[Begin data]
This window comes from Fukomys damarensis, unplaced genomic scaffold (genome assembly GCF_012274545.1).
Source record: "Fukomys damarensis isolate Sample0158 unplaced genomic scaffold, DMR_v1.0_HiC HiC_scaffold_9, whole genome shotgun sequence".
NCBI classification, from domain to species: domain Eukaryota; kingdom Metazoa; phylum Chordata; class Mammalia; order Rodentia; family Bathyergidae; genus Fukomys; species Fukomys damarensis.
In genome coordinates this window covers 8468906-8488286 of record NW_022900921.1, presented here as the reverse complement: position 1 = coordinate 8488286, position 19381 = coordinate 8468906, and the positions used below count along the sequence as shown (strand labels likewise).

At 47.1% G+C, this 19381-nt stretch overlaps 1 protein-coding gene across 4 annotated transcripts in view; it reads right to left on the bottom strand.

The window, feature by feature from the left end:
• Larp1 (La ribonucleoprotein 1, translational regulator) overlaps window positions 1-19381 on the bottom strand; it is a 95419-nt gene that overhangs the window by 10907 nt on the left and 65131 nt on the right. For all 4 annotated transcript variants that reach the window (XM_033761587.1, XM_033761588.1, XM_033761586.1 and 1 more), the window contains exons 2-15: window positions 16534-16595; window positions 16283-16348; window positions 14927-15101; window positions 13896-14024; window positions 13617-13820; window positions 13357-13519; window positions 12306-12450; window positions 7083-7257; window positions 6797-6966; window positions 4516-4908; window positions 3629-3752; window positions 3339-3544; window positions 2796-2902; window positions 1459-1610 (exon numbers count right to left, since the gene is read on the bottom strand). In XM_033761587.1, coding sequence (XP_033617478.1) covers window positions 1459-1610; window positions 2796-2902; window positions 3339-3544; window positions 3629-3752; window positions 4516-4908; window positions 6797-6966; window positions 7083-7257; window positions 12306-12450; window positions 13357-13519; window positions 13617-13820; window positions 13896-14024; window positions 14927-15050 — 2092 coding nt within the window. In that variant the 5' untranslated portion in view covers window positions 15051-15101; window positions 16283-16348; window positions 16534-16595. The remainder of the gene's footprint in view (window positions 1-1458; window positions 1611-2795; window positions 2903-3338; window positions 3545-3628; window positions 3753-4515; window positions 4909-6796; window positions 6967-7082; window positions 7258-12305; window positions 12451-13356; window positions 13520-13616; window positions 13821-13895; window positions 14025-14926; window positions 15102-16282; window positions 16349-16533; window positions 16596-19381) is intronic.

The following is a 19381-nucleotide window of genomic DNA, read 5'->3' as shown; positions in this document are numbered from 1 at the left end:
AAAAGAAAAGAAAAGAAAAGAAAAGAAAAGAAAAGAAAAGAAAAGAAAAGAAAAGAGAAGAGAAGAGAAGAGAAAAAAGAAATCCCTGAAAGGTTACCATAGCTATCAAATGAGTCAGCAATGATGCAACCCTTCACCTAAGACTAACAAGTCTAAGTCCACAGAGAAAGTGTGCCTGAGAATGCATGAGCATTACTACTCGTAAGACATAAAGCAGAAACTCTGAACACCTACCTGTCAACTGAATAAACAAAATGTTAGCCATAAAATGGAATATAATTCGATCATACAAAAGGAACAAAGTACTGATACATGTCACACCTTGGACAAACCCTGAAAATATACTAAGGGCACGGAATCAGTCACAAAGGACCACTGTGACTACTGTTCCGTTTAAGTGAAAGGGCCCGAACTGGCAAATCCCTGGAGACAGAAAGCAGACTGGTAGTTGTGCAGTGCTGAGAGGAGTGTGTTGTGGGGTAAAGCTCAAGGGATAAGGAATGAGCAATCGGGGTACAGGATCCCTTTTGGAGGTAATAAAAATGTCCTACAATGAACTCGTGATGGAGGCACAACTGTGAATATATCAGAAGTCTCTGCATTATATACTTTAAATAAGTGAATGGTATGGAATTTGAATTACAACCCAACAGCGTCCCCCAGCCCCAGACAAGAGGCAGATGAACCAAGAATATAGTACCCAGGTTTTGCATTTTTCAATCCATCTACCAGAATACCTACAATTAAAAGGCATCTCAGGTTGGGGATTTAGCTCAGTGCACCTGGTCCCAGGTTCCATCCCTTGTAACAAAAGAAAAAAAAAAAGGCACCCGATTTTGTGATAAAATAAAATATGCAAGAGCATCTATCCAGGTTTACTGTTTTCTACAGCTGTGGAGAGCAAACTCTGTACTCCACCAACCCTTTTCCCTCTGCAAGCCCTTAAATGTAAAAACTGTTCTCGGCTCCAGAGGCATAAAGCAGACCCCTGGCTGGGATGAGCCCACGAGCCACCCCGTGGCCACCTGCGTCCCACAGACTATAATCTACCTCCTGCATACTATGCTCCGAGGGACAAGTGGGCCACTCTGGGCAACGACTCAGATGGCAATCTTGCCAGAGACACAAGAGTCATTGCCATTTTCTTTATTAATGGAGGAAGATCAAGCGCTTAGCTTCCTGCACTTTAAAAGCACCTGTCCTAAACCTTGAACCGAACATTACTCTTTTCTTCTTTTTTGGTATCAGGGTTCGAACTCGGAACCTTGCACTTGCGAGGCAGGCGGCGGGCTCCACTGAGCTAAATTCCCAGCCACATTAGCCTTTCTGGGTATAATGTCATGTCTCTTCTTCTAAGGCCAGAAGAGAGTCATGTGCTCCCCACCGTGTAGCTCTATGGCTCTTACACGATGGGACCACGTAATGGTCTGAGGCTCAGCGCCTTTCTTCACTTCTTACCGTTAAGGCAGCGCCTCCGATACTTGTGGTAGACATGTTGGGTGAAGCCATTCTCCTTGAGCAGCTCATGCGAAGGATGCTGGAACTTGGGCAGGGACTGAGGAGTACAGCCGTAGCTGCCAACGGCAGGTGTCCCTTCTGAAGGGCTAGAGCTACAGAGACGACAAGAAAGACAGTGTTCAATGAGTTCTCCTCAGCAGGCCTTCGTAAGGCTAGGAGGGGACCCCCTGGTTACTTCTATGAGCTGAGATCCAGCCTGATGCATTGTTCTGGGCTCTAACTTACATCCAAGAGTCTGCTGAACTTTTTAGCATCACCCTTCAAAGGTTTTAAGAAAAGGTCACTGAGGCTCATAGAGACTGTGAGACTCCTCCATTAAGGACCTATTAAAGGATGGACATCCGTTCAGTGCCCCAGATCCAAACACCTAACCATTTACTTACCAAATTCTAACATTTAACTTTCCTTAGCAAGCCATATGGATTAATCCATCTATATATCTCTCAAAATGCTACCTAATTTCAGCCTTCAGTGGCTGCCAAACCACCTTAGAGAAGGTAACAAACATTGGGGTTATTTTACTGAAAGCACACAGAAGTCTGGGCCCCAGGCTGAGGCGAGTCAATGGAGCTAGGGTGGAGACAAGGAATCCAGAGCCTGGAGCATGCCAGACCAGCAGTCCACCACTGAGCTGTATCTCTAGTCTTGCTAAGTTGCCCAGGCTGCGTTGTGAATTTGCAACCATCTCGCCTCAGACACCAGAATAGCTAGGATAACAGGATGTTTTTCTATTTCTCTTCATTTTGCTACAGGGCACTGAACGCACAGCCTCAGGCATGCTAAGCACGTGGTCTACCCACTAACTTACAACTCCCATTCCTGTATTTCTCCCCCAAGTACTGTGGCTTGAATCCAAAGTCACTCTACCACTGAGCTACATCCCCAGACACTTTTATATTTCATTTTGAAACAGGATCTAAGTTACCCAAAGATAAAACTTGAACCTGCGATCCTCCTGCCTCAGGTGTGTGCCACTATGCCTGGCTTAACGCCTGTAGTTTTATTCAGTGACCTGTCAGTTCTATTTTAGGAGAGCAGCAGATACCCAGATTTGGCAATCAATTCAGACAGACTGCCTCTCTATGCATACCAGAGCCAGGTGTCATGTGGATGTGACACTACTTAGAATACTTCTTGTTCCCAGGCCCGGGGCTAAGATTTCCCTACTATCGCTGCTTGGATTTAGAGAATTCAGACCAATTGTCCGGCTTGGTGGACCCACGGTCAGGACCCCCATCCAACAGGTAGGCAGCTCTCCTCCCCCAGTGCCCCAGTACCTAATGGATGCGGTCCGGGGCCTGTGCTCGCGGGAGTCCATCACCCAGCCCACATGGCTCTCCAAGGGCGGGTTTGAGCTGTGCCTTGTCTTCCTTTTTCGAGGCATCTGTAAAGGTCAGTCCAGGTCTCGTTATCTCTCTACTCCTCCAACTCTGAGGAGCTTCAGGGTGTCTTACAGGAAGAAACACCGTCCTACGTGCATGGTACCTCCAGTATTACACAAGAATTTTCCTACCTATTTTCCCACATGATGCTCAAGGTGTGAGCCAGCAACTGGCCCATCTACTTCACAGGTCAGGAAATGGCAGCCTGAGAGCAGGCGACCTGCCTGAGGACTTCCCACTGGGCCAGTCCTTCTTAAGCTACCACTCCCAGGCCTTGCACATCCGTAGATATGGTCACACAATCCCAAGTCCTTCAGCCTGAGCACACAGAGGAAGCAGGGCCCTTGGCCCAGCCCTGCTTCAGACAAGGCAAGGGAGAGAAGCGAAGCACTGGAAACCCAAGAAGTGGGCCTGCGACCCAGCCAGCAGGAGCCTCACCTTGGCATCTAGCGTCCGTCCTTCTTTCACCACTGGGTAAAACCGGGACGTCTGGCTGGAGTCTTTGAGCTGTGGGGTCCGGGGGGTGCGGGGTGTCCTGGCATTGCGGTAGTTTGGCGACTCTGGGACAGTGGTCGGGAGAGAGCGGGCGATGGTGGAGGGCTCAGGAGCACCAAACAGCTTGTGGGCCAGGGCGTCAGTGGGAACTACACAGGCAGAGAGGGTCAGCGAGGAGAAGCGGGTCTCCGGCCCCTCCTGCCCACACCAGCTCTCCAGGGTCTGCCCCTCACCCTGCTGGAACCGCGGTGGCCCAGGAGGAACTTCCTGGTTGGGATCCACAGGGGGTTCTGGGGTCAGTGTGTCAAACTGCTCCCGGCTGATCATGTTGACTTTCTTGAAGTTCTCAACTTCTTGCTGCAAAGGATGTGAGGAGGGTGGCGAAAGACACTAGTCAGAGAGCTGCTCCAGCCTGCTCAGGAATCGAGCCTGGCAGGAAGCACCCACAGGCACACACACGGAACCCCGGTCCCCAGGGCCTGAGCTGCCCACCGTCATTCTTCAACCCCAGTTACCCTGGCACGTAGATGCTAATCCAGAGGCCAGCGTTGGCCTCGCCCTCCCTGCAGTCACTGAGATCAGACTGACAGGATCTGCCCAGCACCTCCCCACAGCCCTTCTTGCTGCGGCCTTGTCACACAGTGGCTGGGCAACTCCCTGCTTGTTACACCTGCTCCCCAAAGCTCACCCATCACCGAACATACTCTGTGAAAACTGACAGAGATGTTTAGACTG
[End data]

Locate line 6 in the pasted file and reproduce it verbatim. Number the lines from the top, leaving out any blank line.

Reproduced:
The window, feature by feature from the left end: